The paper investigates the ways in which global health messages and forms of health citizenship are mediated by AIDS activists in rural South Africa. It focuses on how international health agencies and NGOs engage with local communities through AIDS prevention and treatment programmes. Some critics regard such global health programmes as conduits for the medicalisation of social life and social problems. From this perspective global medicine is an all-encompassing process that results in systematic normalisation, depoliticisation and disempowerment of patients and citizens. However, this case study draws attention to the agency of the ‘targets’ of biomedicine. It also highlights the observation that AIDS activists and treatment literacy practitioners are not only concerned with biomedical matters, but are also committed to recruiting new members into their biopolitical projects and epistemic communities. These mobilisation processes involve translating and mediating biomedical ideas and practices into vernacular forms that can be easily understood and acted upon by the ‘targets’ of these recruitment strategies. However, these processes of ‘vernacularisation’ or localisation of biomedical knowledge often occur in settings where even the most basic scientific understandings and framings of medicine can not be taken for granted. This ethnographic case study shows that global health programmes, and their local NGO and social movement mediators, often encounter considerable ‘friction’ not only from powerful national state actors, who may view such programmes as challenges to national sovereignty, but also from the most marginalised village-level actors.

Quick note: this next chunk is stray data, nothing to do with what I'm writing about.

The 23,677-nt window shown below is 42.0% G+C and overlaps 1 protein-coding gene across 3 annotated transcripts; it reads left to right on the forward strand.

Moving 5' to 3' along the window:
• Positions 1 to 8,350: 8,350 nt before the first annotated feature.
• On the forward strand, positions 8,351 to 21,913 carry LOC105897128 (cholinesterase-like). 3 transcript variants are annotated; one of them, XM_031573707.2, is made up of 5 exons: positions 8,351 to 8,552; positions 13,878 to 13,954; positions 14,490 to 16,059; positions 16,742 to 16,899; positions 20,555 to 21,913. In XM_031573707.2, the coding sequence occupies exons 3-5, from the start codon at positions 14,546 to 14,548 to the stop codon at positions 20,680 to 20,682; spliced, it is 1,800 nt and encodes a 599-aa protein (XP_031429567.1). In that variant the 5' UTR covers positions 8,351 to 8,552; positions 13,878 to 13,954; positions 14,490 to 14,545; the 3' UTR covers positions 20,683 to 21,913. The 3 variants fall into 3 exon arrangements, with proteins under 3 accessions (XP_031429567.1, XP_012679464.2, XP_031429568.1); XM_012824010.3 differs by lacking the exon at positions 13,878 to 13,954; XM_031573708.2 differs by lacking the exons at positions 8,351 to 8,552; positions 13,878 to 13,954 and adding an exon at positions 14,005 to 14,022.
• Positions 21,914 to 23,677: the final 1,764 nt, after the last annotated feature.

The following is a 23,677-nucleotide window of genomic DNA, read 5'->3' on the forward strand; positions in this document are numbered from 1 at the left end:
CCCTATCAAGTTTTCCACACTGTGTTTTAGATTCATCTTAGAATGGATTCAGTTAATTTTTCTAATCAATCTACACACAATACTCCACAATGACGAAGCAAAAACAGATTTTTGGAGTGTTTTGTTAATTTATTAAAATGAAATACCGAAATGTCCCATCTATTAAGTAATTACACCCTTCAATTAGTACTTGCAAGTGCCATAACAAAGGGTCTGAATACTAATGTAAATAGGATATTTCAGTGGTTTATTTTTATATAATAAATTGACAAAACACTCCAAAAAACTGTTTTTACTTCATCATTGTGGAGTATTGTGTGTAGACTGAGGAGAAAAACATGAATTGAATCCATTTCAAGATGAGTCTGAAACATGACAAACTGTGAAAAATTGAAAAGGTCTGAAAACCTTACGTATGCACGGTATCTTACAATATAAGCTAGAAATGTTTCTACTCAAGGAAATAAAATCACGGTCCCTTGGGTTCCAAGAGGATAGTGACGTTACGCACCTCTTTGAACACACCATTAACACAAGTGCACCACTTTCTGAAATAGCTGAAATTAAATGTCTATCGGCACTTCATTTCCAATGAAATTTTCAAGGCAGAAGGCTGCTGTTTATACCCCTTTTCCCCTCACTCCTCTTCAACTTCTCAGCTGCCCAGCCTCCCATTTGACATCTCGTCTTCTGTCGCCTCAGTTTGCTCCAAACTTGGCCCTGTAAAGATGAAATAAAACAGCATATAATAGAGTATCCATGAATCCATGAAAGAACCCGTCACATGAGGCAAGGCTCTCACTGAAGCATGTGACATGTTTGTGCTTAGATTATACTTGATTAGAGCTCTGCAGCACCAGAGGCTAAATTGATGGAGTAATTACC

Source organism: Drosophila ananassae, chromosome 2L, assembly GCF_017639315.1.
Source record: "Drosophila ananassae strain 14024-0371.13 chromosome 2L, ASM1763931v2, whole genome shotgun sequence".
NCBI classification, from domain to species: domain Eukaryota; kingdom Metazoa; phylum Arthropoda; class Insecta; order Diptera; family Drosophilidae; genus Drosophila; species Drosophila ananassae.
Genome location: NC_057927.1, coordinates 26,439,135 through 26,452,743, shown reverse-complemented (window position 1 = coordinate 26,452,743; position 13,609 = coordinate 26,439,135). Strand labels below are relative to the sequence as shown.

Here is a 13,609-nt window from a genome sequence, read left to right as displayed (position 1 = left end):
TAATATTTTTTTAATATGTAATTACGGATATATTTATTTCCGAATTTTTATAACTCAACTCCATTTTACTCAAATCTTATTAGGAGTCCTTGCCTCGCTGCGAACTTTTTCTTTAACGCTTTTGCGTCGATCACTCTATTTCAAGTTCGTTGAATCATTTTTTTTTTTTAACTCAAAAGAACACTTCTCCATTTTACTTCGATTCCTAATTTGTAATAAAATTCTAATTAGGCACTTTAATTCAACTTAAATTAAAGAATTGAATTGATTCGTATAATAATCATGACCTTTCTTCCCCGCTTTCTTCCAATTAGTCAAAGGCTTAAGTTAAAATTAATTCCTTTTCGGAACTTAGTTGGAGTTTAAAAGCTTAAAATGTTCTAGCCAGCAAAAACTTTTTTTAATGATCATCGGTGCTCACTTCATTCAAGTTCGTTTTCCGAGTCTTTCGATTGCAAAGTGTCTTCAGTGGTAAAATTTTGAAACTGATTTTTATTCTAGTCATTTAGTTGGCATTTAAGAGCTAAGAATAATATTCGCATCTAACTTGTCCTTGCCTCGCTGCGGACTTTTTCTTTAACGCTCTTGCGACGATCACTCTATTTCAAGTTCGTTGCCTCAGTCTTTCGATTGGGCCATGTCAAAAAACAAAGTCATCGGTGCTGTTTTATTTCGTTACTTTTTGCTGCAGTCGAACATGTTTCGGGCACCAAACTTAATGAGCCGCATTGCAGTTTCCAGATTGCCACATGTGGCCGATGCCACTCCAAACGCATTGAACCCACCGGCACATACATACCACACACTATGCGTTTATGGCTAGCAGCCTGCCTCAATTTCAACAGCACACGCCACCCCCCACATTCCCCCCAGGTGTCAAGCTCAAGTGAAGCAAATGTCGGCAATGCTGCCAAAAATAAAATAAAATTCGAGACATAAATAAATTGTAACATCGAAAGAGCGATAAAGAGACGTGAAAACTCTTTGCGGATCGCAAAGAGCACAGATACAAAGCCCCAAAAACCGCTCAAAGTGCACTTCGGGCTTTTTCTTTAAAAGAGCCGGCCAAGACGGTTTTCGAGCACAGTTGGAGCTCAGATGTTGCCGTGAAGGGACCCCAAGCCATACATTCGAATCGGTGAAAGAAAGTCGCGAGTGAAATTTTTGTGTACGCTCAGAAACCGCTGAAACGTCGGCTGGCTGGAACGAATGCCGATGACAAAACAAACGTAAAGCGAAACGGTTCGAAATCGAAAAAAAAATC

Institute of Development Studies, Brighton, UK, ISBN: 978 1 85864 599 9, 37 pp.